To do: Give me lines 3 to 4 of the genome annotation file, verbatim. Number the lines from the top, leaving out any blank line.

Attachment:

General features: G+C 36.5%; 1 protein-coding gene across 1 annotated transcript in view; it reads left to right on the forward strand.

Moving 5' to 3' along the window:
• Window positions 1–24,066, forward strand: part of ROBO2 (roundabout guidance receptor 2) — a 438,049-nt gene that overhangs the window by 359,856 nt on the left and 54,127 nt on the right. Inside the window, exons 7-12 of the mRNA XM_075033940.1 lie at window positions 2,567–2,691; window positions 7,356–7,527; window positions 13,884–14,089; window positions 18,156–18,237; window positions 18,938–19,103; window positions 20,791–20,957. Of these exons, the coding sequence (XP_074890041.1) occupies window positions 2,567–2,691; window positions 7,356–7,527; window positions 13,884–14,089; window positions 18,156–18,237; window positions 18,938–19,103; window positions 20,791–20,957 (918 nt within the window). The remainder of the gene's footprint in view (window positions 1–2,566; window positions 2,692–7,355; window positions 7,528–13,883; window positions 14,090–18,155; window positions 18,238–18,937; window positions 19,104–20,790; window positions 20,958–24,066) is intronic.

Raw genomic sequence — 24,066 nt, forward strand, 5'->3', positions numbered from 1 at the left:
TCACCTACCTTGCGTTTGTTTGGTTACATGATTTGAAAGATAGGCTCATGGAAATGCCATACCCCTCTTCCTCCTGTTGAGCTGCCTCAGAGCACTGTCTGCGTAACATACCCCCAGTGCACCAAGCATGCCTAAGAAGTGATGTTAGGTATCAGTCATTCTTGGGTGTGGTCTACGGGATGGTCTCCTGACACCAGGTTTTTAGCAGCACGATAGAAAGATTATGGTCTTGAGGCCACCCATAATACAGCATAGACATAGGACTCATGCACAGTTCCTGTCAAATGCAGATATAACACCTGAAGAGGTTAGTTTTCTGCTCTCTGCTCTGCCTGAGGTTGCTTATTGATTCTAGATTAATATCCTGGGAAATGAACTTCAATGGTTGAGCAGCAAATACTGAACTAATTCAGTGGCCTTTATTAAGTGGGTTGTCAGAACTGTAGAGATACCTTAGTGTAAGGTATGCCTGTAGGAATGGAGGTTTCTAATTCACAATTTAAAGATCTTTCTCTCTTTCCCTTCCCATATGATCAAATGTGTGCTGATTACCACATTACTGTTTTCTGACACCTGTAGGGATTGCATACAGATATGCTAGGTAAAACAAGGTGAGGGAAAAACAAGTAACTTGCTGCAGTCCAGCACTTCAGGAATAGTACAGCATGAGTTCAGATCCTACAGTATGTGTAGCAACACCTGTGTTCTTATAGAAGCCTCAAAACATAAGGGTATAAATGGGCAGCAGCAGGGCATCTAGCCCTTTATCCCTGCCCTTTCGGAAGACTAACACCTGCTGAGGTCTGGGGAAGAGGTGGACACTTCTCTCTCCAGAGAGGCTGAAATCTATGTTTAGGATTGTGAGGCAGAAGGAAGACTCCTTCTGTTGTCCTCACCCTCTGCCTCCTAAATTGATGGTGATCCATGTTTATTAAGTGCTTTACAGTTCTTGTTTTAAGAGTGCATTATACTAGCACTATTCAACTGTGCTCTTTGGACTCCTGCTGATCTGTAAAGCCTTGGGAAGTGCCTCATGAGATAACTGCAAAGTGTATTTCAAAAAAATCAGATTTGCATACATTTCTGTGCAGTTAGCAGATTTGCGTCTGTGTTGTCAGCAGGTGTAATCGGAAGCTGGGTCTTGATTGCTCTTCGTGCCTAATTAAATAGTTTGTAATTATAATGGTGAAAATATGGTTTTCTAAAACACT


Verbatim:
• Window positions 1–24,066, forward strand: part of ROBO2 (roundabout guidance receptor 2) — a 438,049-nt gene that overhangs the window by 359,856 nt on the left and 54,127 nt on the right. Inside the window, exons 7-12 of the mRNA XM_075033940.1 lie at window positions 2,567–2,691; window positions 7,356–7,527; window positions 13,884–14,089; window positions 18,156–18,237; window positions 18,938–19,103; window positions 20,791–20,957. Of these exons, the coding sequence (XP_074890041.1) occupies window positions 2,567–2,691; window positions 7,356–7,527; window positions 13,884–14,089; window positions 18,156–18,237; window positions 18,938–19,103; window positions 20,791–20,957 (918 nt within the window). The remainder of the gene's footprint in view (window positions 1–2,566; window positions 2,692–7,355; window positions 7,528–13,883; window positions 14,090–18,155; window positions 18,238–18,937; window positions 19,104–20,790; window positions 20,958–24,066) is intronic.

Raw genomic sequence — 24,066 nt, forward strand, 5'->3', positions numbered from 1 at the left: